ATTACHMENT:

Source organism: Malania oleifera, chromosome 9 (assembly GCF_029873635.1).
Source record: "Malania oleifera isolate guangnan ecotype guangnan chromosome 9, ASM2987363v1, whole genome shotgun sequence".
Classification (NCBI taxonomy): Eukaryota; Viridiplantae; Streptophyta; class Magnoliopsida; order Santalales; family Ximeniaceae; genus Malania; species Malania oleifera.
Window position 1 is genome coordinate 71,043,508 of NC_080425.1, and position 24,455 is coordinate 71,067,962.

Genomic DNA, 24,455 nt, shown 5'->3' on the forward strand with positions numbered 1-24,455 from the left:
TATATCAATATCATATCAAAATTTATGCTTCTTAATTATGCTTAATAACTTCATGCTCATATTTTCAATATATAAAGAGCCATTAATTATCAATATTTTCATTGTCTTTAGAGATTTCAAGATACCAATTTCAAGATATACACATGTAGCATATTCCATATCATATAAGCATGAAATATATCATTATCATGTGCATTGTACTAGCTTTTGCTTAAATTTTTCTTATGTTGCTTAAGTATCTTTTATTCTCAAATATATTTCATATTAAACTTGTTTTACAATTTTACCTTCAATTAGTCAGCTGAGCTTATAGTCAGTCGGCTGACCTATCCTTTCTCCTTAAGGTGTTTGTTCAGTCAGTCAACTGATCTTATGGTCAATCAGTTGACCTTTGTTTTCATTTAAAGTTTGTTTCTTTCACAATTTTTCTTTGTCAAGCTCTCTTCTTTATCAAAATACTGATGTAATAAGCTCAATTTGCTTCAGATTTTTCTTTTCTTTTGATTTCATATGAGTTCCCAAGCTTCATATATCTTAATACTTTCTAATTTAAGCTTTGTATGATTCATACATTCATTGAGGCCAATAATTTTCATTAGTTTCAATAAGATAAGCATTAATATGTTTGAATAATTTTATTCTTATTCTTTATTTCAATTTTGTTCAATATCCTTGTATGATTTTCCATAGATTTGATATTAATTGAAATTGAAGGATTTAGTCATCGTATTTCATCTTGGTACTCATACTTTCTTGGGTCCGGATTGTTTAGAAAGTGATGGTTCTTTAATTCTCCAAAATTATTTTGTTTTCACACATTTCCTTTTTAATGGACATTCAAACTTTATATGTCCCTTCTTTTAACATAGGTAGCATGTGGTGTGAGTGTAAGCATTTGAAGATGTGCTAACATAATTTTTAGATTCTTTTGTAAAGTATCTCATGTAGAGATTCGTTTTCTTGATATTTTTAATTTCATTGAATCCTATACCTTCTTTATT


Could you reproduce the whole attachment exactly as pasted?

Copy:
Source organism: Malania oleifera, chromosome 9 (assembly GCF_029873635.1).
Source record: "Malania oleifera isolate guangnan ecotype guangnan chromosome 9, ASM2987363v1, whole genome shotgun sequence".
Classification (NCBI taxonomy): Eukaryota; Viridiplantae; Streptophyta; class Magnoliopsida; order Santalales; family Ximeniaceae; genus Malania; species Malania oleifera.
Window position 1 is genome coordinate 71,043,508 of NC_080425.1, and position 24,455 is coordinate 71,067,962.

Genomic DNA, 24,455 nt, shown 5'->3' on the forward strand with positions numbered 1-24,455 from the left:
TATATCAATATCATATCAAAATTTATGCTTCTTAATTATGCTTAATAACTTCATGCTCATATTTTCAATATATAAAGAGCCATTAATTATCAATATTTTCATTGTCTTTAGAGATTTCAAGATACCAATTTCAAGATATACACATGTAGCATATTCCATATCATATAAGCATGAAATATATCATTATCATGTGCATTGTACTAGCTTTTGCTTAAATTTTTCTTATGTTGCTTAAGTATCTTTTATTCTCAAATATATTTCATATTAAACTTGTTTTACAATTTTACCTTCAATTAGTCAGCTGAGCTTATAGTCAGTCGGCTGACCTATCCTTTCTCCTTAAGGTGTTTGTTCAGTCAGTCAACTGATCTTATGGTCAATCAGTTGACCTTTGTTTTCATTTAAAGTTTGTTTCTTTCACAATTTTTCTTTGTCAAGCTCTCTTCTTTATCAAAATACTGATGTAATAAGCTCAATTTGCTTCAGATTTTTCTTTTCTTTTGATTTCATATGAGTTCCCAAGCTTCATATATCTTAATACTTTCTAATTTAAGCTTTGTATGATTCATACATTCATTGAGGCCAATAATTTTCATTAGTTTCAATAAGATAAGCATTAATATGTTTGAATAATTTTATTCTTATTCTTTATTTCAATTTTGTTCAATATCCTTGTATGATTTTCCATAGATTTGATATTAATTGAAATTGAAGGATTTAGTCATCGTATTTCATCTTGGTACTCATACTTTCTTGGGTCCGGATTGTTTAGAAAGTGATGGTTCTTTAATTCTCCAAAATTATTTTGTTTTCACACATTTCCTTTTTAATGGACATTCAAACTTTATATGTCCCTTCTTTTAACATAGGTAGCATGTGGTGTGAGTGTAAGCATTTGAAGATGTGCTAACATAATTTTTAGATTCTTTTGTAAAGTATCTCATGTAGAGATTCGTTTTCTTGATATTTTTAATTTCATTGAATCCTATACCTTCTTTATT